Live Nation wants to price more tickets based on demand and add more VIP options

After a massive two-year rebound in concerts, Ticketmaster parent company Live Nation Entertainment Inc. is hoping to keep the momentum going for its top and bottom lines — in part via efforts to upsell customers on premium-tier offerings and to price tickets based more directly on concertgoer demand.

The company, during its quarterly earnings call on Thursday, said it still had plenty of room to expand its so-called platinum ticket offerings — those that use “dynamic pricing,” in which prices are tied to fluctuations in supply and fan enthusiasm — and to install more VIP boxes and offer more food and fancier drink options, particularly at its amphitheaters.

Executives discussed those efforts as some analysts brace for slower growth in concert demand, and as the company, which dominates the industry, faces a Justice Department investigation into its competitive practices. Touring costs and ticket prices have jumped since pandemic restrictions loosened, and Ticketmaster’s fees continue to be a source of irritation for customers and some lawmakers.

Live Nation

Chief Executive Michael Rapino said on the call that outside the U.S., its platinum-ticket rollout was “in the first inning,” while in the U.S., it was closer to the “fifth inning.”

He said the strategy was a smart move for artists and would help them make more money that would otherwise go to scalpers.

“Promoters are anxious for it,” he said. “Artists are anxious for it, because they see when they sell an arena in Baltimore versus Milan right now, they look at the grosses and say, wow, we’re leaving too much on the table for the scalpers. Let’s price this better.”

He said that approach to pricing was typically used on higher-end tickets, like those closest to the stage, but that it could also be used for different parts of different venues.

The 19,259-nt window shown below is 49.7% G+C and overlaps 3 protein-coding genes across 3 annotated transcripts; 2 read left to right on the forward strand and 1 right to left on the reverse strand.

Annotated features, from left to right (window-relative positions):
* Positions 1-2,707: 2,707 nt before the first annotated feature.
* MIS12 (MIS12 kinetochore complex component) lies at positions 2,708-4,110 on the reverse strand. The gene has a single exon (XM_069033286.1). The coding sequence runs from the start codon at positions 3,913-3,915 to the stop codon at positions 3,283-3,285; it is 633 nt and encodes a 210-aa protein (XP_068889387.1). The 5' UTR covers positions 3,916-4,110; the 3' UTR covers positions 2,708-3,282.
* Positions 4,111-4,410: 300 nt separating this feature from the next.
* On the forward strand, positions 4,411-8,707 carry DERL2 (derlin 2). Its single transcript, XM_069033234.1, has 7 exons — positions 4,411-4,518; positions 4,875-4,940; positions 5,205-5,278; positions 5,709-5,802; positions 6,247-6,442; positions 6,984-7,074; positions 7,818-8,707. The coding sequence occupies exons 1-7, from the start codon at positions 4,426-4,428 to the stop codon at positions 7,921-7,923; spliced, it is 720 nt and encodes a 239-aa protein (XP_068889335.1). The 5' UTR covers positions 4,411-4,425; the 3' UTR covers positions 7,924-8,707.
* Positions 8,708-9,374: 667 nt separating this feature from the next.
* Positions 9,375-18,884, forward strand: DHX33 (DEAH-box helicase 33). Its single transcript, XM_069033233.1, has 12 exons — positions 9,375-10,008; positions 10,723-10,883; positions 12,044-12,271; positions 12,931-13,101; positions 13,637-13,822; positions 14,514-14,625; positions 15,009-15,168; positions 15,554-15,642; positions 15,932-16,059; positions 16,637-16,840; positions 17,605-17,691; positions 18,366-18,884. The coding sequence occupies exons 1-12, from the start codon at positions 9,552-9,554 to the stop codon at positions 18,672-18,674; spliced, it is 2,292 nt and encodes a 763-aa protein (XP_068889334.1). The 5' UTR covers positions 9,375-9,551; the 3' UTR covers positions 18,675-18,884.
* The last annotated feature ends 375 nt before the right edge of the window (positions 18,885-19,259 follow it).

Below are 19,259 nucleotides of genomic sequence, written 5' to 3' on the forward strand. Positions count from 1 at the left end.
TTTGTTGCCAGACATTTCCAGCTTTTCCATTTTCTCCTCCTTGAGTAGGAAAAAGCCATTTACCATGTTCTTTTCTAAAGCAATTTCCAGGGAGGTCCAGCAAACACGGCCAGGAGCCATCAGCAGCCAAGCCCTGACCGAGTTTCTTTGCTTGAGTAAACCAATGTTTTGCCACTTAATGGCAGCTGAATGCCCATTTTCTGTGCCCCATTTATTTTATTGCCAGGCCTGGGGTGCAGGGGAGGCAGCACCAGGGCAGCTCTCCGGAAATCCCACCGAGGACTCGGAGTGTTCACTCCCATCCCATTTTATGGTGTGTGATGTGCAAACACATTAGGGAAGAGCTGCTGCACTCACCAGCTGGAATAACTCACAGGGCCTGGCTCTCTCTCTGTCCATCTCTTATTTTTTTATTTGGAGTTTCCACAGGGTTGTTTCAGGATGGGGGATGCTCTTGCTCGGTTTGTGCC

“It will increase your take flow and sell-through rate all the way to the time you open the gates up,” he said. “So we still think that’s a multiyear opportunity to continue to grow our top line plus bottom line.”

He said that as concerts have become more important to artists’ income, more performers over the years have embarked on global tours.

Rapino also said there was untapped potential in leaning into upscale “hospitality” offerings at amphitheaters, particularly amid the postpandemic surge in demand and in “revenge spending.”

“We’re getting 20%, 30% returns on capital when we turn that grassy area into a VIP club, a membership club,” Rapino said.

“If you look at our overall amphitheater business, about 9% of it is premium,” he said. “We think that should be 30% to 35%, to give you kind of macro numbers.”

Chief Financial Officer Joe Berchtold, during the call on Thursday, said the company didn’t have much new to report on the state of the Justice Department investigation.

“We continue to answer any questions they have,” he said. “They control the timing. And we’ll watch it play out, but we don’t have any specific updates.”

Shares of Live Nation were up 2.2% on Friday. The stock is up 39% over the past 12 months.

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